Ladj Ly and Giordano Gederlini • Director and screenwriters of Les Indésirables
"Building 5 is the tower I grew up in, but we were subsequently evicted"
- The French filmmaker explains the genesis of his follow-up to Les Misérables, which revolves around a mayor, a community activist, a neighbourhood and the issue of inadequate housing
First unveiled at Toronto, Les Indésirables [+see also:
interview: Ladj Ly and Giordano Gederl…
film profile] - Ladj Ly’s second feature film after Les Misérables [+see also:
interview: Ladj Ly
film profile] - is hitting French cinemas on 6 December via Le Pacte. We met up with the director and his co-screenwriter Giordano Gederlini in Paris.
Cineuropa: After the sensational feature film debut you made with Les Misérables, how did you arrive at the subject-matter of Les Indésirables?
Ladj Ly: When we were still in the writing phase for Les Misérables, we were already envisaging a trilogy to explore this issue as it’s unfolded over the past 30 years and to look at what I myself and the local people experienced. The success of Les Misérables came with great pressure: there was a lot to live up to. Initially, we wanted to make a biopic about Claude Dilain, who was the socialist mayor of Clichy-sous-Bois and who worked really hard on the issue of inadequate housing in particular. But we realised it would be a bit too documentarian in kind. So we developed the story and the character turned into a right wing mayor.
The other main character is a young community activist who makes the problem of rundown housing her main focus. Why was this subject so important to you?
L.L.: Building 5 [the translation of the original French title of the film, Bâtiment 5] is the tower I grew up in, but we were subsequently evicted. When my parents arrived in the 1980s, the estate wasn’t social housing, it was all co-ownership. My parents bought a property, at a high rate of credit. And 20 years later, when they’d finished paying off that credit, they were told that their home was being expropriated for 15,000 euros. It traumatised the people in that neighbourhood. So it’s quite a personal story, but this issue affects a huge number of people in France, where there are over 6 million poorly housed people. It’s a tragedy to have to leave a place when it’s home to all your memories and when you’ve often been born there.
As for Habi’s character, it was important to have this activist in the film, a female character too, who’s black, who wears the veil; the kind of character we don’t usually see in films. It’s also a tribute to all the women in these neighbourhoods who fight, who live there, who do incredible work. Unfortunately, we don’t often hear about them, or people have a tendency to speak on their behalf. So I wanted to push them into the spotlight so that they could talk. And if it serves as a model for young people, brilliant.
Giordano Gederlini: At a certain point, she comes up against a mayor who’s planning to shake up the entire neighbourhood, to get rid of that squalid tower where people live badly, but he doesn’t offer the residents an alternative.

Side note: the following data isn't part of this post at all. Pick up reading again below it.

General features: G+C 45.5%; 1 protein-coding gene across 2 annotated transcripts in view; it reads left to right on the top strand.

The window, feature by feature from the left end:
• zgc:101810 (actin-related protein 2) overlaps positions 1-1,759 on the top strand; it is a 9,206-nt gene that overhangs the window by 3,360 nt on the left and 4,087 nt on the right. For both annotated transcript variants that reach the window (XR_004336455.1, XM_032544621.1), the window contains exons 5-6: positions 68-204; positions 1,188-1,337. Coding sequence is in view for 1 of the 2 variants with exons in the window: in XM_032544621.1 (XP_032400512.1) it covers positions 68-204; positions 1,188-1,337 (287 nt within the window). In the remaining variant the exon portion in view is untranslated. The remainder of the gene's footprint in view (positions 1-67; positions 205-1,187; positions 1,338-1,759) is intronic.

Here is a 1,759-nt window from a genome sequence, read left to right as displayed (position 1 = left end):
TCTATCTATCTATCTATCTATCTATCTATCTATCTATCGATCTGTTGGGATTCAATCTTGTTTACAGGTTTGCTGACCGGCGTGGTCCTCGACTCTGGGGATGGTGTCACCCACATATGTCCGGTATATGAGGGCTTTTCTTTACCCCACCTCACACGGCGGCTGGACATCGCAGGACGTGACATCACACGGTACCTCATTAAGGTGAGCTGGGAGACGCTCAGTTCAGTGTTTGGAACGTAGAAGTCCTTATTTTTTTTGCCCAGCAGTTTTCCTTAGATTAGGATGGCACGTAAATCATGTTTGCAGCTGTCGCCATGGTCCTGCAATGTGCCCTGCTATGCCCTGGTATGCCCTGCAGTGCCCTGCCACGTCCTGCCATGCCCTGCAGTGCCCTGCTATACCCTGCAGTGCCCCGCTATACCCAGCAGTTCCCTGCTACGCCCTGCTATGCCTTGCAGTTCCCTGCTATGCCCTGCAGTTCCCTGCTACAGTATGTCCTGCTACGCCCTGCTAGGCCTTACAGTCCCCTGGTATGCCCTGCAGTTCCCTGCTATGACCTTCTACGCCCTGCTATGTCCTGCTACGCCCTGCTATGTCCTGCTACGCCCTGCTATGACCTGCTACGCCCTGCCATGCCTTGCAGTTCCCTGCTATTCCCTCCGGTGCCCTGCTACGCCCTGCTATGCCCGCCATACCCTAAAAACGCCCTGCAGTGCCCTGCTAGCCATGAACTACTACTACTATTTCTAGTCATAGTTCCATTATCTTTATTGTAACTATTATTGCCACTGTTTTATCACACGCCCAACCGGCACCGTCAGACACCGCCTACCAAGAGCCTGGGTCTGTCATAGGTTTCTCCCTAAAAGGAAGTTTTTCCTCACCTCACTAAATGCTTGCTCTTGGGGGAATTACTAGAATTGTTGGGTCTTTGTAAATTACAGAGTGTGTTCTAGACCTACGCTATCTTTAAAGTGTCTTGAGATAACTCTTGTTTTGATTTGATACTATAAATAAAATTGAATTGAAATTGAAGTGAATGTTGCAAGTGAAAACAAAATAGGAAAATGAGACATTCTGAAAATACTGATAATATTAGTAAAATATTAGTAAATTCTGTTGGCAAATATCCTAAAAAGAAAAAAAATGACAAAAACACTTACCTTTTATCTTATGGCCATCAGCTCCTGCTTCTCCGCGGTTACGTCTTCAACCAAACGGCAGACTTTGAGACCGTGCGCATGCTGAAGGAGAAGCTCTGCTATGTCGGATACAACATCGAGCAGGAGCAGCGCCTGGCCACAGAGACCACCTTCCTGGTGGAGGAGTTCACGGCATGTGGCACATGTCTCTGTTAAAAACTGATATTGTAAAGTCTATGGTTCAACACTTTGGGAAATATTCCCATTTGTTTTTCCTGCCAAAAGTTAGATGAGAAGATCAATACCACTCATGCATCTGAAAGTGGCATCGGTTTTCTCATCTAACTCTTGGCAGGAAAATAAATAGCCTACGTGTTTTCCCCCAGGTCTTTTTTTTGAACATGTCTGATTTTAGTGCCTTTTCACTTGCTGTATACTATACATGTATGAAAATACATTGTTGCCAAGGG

The mayor’s character is pretty opaque in terms of his ambitions, his ideology and his lack of understanding over social realities. Why is this?
LL: Often, we’re dealing with politicians who aren’t necessarily familiar with certain territories, who’ve been parachuted into the role of mayor, who’ve never set foot in certain areas, who have no idea what local people’s lives are like. And they have to make decisions for those people, so it’s only ever going to end badly. Through lack of understanding, these decisions lead to human tragedies.
Les Indésirables deals with real-life issues without delving into social realism per se.
GG: There’s a certain energy and rhythm in the DNA of Ladj’s films: in his mind, movies should never be boring. People accept a certain level of fiction or rather interpretation of reality because it helps them to better understand certain ways of thinking. In Les Indésirables, the characters speak, they express themselves. These dialogues dictated another rhythm because the film’s other focus is the lack of dialogue, the lack of bridges between certain people, when we should be ensuring that what people say is audible.
LL: Les Misérables involved a hand-held camera. In this film, I wanted to work on a different mise en scène approach, a more sedate, more "cinematographic" style, all the while retaining elements of documentary realism. It’s an engaged, political film, so we had to take our time setting up the characters, in order to properly understand the situation, which is pretty complex. I also wanted to stay as close as possible to the locals, getting right into stairwells, so that viewers could put themselves in their place and see what it’s like to live in these towers.
(Translated from French)
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